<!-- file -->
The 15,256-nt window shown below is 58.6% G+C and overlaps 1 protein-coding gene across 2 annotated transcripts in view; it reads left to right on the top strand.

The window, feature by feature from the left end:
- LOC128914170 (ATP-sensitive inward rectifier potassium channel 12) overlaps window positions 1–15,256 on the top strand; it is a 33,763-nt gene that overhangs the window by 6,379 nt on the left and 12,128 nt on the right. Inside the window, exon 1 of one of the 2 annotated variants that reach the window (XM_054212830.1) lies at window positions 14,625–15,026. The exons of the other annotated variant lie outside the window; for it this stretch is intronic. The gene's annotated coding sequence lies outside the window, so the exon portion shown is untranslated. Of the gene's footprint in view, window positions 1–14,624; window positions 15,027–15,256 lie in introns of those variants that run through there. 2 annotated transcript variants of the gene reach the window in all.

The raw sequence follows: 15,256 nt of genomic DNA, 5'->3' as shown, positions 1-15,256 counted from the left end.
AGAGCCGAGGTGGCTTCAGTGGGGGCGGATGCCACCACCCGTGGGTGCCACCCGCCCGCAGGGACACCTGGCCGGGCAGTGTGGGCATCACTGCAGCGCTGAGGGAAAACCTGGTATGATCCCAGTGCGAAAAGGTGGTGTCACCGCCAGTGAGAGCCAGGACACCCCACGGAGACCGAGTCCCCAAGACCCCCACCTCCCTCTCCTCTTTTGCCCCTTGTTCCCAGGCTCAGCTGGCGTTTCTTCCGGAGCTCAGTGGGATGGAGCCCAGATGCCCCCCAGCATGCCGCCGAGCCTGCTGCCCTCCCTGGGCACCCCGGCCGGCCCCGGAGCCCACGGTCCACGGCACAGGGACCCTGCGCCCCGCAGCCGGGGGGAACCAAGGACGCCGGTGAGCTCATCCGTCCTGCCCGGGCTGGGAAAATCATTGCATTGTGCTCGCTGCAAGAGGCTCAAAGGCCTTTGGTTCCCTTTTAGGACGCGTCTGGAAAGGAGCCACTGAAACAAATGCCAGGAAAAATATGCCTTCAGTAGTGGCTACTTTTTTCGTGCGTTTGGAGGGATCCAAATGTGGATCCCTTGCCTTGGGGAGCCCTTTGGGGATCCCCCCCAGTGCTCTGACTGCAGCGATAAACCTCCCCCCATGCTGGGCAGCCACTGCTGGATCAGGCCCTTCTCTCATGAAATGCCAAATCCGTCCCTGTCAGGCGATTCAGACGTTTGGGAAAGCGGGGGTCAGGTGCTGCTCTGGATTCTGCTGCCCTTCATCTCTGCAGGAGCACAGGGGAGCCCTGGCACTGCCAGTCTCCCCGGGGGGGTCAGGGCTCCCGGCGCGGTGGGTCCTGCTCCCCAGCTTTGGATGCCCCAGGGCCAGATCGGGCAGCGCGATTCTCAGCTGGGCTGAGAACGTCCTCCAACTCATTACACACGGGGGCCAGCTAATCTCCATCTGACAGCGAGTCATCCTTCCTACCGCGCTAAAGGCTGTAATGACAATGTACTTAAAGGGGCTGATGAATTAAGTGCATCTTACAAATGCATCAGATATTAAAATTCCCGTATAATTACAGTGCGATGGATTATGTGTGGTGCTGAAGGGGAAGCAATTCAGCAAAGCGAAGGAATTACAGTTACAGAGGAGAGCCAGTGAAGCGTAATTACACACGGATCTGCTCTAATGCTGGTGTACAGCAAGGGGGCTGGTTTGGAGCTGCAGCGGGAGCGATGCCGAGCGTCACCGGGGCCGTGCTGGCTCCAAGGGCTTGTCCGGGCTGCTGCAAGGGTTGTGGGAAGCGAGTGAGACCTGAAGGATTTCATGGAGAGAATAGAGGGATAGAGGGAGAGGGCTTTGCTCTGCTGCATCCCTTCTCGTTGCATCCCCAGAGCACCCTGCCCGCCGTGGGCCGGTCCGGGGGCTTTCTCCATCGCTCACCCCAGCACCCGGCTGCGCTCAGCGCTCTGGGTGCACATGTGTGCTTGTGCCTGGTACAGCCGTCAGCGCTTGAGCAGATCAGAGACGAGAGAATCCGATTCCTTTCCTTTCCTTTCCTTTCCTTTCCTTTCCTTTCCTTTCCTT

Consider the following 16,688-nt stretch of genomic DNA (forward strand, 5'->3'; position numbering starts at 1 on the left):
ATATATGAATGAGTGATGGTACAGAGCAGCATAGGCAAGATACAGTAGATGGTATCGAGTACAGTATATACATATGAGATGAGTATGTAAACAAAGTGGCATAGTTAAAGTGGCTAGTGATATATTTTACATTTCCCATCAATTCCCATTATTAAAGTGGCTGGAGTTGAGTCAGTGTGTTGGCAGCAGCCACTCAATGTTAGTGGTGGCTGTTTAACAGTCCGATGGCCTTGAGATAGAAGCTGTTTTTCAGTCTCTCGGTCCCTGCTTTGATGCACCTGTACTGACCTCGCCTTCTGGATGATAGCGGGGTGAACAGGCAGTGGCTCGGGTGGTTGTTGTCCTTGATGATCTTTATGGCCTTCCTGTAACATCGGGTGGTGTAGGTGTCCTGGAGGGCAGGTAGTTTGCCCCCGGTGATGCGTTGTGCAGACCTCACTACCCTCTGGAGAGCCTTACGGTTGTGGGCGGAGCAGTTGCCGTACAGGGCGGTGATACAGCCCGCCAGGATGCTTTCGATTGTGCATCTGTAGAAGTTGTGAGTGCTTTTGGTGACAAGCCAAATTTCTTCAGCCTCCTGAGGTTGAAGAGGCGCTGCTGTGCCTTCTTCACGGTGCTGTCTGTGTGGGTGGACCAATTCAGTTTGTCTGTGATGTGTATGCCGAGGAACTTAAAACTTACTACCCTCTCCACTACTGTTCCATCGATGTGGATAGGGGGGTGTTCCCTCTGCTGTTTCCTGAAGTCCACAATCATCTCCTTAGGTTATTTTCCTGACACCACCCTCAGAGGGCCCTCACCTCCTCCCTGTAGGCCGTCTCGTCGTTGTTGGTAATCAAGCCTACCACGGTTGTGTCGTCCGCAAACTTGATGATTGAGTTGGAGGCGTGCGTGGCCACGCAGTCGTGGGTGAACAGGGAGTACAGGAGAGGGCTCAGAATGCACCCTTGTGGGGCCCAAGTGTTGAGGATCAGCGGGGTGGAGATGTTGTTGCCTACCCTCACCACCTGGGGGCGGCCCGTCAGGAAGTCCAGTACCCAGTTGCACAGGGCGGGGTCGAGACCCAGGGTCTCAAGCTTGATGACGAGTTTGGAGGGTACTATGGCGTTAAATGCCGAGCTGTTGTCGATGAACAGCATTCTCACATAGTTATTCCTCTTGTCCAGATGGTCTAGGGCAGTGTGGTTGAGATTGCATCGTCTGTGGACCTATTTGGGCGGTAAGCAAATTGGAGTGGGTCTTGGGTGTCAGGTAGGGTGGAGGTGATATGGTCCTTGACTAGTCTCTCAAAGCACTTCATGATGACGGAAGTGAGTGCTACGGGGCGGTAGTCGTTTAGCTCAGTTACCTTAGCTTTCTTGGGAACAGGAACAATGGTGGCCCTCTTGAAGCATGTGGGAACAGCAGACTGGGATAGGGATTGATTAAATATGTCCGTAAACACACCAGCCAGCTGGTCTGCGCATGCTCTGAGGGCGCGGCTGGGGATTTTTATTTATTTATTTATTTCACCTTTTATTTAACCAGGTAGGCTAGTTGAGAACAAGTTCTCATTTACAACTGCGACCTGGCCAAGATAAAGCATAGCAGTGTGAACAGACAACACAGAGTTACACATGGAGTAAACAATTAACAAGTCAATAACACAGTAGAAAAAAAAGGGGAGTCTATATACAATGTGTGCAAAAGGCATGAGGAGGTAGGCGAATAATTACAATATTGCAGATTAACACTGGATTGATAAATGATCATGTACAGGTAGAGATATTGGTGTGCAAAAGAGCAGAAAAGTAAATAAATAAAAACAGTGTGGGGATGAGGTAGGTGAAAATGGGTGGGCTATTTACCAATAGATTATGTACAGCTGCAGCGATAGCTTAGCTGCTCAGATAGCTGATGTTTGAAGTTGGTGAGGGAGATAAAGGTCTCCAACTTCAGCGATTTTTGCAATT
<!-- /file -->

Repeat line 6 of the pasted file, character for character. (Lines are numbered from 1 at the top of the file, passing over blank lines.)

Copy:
Consider the following 16,688-nt stretch of genomic DNA (forward strand, 5'->3'; position numbering starts at 1 on the left):